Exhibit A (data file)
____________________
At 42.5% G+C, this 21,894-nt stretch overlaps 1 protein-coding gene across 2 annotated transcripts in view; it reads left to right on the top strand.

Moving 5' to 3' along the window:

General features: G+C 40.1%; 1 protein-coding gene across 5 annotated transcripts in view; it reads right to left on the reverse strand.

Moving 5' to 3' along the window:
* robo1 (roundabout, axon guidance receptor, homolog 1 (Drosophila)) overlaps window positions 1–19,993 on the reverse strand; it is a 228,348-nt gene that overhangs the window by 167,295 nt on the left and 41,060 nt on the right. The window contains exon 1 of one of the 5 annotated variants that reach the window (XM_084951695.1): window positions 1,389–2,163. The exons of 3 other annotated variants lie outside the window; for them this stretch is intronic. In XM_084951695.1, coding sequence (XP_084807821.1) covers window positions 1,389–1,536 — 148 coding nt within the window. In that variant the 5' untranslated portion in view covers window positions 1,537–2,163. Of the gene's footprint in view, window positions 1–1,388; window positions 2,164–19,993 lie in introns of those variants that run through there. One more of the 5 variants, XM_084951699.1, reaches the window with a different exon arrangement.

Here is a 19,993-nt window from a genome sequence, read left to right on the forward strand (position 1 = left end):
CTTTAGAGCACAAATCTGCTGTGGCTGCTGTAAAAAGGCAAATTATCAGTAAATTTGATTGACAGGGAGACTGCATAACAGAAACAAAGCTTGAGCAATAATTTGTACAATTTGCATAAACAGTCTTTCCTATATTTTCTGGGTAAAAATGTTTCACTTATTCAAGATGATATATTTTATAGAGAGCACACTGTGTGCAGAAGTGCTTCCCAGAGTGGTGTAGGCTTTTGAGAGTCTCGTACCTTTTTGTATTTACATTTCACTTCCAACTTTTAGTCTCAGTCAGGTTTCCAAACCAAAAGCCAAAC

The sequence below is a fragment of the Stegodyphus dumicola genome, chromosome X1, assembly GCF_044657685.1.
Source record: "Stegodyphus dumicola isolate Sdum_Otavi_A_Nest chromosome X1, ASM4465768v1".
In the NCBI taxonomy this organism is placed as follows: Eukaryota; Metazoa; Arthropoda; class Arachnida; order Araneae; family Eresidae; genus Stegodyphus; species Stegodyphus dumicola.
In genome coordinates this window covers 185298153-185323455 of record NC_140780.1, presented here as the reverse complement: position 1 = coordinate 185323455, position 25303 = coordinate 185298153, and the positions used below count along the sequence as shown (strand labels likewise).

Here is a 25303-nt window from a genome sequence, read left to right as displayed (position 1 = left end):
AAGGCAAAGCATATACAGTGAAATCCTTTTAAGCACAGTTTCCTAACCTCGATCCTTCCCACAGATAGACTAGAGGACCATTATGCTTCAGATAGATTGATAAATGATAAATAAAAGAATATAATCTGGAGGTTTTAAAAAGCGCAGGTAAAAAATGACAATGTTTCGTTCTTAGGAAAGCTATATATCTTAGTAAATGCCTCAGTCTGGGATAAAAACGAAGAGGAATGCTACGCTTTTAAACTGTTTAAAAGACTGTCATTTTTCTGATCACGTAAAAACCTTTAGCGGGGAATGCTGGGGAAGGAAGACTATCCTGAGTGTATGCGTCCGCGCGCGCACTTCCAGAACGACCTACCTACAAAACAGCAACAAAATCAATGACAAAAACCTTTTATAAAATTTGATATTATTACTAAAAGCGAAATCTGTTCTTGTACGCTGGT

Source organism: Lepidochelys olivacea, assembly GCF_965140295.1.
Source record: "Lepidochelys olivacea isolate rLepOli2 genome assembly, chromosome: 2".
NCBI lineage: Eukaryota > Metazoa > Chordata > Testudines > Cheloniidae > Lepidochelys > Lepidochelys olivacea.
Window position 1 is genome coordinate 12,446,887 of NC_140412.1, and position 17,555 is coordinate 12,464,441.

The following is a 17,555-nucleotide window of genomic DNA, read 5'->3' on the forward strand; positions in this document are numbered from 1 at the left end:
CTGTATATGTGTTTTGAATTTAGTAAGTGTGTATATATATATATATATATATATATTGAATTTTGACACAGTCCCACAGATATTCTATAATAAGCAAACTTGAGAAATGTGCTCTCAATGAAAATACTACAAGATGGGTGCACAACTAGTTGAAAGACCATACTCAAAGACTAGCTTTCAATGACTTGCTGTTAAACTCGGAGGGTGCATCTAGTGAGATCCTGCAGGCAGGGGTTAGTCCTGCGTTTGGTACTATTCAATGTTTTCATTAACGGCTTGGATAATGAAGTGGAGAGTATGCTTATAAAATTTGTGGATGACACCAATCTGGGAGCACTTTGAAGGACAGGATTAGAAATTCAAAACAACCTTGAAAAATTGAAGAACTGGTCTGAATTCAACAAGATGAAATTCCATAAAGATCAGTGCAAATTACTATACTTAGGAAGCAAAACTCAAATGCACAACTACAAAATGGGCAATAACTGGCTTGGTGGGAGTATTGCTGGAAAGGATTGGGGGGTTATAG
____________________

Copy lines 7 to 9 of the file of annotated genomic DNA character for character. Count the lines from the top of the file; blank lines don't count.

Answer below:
CTTTAGAGCACAAATCTGCTGTGGCTGCTGTAAAAAGGCAAATTATCAGTAAATTTGATTGACAGGGAGACTGCATAACAGAAACAAAGCTTGAGCAATAATTTGTACAATTTGCATAAACAGTCTTTCCTATATTTTCTGGGTAAAAATGTTTCACTTATTCAAGATGATATATTTTATAGAGAGCACACTGTGTGCAGAAGTGCTTCCCAGAGTGGTGTAGGCTTTTGAGAGTCTCGTACCTTTTTGTATTTACATTTCACTTCCAACTTTTAGTCTCAGTCAGGTTTCCAAACCAAAAGCCAAAC

The sequence below is a fragment of the Stegodyphus dumicola genome, chromosome X1, assembly GCF_044657685.1.
Source record: "Stegodyphus dumicola isolate Sdum_Otavi_A_Nest chromosome X1, ASM4465768v1".